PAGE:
By Steven Wyatt
I am writing these words three days after packing up the house my wife and I had made our home. Cindy passed away in early 2010 after a courageous but also very expensive battle with metastatic breast cancer. Compounding our already difficult economic woes was the fact that the beautiful, master-planned community where we lived had become the vanguard for everything that’s wrong with our economy—and the poster child for the housing debacle. Mix those realities in with the fact that I no longer benefitted from Cindy’s income and, well, I wasn’t able to keep my home—the home Cindy and I purchased together, the home that doubled as an office during the first years of the church we launched together in 2005, and the place where we found refuge and mutual comfort during her battle.
It was also the home where we welcomed our first grandchildren by decorating a room just for them— and the site of countless family “seafood grill nights” and pancake smorgasbords on our patio. It was where I wrote my best books and where Cindy taught Elton John wannabes how to play piano.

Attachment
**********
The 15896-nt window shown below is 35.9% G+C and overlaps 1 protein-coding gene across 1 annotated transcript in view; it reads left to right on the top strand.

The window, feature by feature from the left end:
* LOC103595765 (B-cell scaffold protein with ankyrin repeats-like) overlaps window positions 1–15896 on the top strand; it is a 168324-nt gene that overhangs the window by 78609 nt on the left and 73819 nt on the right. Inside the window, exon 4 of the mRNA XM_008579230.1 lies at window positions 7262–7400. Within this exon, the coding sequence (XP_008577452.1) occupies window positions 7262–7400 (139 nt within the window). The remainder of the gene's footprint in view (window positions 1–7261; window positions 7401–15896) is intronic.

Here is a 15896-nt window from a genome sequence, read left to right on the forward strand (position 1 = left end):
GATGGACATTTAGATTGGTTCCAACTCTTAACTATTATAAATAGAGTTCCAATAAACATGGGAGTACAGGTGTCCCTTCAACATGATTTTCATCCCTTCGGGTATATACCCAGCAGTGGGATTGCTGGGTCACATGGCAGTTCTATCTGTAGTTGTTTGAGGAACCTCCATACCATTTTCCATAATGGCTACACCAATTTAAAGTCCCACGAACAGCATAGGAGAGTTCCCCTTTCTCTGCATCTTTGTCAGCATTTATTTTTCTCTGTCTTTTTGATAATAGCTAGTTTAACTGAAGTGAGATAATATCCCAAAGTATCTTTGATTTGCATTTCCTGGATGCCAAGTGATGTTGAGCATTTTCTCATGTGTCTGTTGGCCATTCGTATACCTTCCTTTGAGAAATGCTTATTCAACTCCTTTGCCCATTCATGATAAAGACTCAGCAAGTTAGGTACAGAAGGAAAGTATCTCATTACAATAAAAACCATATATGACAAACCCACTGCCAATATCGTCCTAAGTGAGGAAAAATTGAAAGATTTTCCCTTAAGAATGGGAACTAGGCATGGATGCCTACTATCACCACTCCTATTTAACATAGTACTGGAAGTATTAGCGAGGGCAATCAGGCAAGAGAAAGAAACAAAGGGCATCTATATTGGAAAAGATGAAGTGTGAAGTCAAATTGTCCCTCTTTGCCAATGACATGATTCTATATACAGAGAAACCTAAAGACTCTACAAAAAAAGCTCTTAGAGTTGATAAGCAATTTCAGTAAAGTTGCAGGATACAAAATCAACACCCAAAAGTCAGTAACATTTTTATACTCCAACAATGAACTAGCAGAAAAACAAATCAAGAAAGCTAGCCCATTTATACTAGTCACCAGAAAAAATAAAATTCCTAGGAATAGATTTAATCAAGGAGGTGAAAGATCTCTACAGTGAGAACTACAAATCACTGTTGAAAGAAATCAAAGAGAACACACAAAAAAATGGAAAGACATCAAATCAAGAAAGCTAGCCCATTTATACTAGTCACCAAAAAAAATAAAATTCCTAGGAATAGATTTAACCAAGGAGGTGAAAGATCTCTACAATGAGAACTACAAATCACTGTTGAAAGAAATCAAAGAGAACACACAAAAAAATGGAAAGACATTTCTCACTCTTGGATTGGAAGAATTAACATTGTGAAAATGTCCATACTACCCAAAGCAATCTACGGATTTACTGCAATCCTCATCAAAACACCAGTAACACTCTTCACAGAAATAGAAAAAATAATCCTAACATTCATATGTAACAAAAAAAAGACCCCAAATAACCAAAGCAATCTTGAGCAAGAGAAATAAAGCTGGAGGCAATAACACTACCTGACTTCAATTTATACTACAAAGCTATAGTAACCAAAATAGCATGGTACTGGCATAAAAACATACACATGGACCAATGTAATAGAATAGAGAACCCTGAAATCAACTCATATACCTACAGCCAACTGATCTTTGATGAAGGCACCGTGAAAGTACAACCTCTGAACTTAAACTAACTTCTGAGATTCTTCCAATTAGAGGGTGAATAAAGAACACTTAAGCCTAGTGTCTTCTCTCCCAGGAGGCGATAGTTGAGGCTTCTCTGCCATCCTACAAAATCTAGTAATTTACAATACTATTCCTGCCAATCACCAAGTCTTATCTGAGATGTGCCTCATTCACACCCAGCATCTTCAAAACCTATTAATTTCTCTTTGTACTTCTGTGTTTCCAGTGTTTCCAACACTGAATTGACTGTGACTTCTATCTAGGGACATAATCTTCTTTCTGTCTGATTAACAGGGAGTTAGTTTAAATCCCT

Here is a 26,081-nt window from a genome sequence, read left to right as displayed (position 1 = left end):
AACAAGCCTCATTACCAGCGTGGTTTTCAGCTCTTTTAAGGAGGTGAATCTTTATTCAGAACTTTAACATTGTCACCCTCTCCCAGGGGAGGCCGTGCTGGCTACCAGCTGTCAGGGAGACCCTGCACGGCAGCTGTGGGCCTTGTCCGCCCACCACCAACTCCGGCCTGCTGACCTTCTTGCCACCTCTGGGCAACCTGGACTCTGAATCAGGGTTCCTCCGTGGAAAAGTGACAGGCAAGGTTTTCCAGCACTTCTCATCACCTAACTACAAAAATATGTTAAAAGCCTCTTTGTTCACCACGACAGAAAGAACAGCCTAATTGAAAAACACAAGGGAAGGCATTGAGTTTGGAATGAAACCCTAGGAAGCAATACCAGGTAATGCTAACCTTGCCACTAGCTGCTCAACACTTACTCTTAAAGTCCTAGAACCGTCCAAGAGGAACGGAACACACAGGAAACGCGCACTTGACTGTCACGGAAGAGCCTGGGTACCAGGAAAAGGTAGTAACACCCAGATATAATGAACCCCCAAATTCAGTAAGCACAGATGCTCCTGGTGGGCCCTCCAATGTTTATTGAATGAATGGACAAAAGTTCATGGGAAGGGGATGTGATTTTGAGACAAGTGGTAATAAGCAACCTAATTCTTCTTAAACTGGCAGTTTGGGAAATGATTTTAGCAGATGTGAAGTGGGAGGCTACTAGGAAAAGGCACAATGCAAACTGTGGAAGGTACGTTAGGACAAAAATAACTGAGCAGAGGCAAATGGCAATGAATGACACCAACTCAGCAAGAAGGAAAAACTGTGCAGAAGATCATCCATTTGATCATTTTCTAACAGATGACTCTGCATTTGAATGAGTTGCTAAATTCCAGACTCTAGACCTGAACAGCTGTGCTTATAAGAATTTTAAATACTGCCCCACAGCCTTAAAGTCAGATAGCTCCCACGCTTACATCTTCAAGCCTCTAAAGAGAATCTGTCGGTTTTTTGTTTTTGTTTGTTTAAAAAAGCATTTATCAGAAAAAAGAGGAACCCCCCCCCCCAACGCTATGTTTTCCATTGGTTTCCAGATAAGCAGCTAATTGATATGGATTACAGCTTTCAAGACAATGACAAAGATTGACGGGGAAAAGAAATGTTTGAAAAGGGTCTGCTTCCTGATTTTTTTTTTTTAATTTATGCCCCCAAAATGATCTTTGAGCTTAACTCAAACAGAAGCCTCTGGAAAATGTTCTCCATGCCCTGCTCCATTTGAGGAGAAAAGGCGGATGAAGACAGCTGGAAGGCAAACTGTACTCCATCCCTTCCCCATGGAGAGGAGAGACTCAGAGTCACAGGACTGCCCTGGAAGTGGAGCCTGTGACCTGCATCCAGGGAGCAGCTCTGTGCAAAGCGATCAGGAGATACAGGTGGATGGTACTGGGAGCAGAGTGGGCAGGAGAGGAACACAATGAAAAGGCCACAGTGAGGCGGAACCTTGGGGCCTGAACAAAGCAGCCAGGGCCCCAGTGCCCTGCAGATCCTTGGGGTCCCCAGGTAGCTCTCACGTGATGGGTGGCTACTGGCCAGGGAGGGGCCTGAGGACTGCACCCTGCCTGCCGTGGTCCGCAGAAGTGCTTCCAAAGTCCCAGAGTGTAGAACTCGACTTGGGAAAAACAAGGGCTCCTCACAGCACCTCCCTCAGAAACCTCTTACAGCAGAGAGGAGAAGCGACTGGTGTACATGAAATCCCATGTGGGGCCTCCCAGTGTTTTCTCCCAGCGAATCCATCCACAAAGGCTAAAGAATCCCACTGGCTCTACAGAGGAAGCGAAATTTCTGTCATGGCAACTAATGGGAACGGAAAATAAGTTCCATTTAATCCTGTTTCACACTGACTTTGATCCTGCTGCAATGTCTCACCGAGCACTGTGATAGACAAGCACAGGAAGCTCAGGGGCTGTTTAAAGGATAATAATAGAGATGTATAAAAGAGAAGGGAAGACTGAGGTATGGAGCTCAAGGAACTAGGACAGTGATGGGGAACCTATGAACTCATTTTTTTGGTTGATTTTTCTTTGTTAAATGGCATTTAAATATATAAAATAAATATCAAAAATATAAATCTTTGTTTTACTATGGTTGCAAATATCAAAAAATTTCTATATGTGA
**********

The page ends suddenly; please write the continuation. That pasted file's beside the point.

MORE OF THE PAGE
I had no recourse but to pack up and leave that home.
After everything was distributed, I asked everyone to leave so I could say my private good-bye. As I looked around, I realized that our now empty home had suddenly become just another house. Strangled with panic, I wept. But most of all, I felt very afraid.
What was I afraid of? After my extended crying session, I texted my adult children in a frail attempt at explaining myself: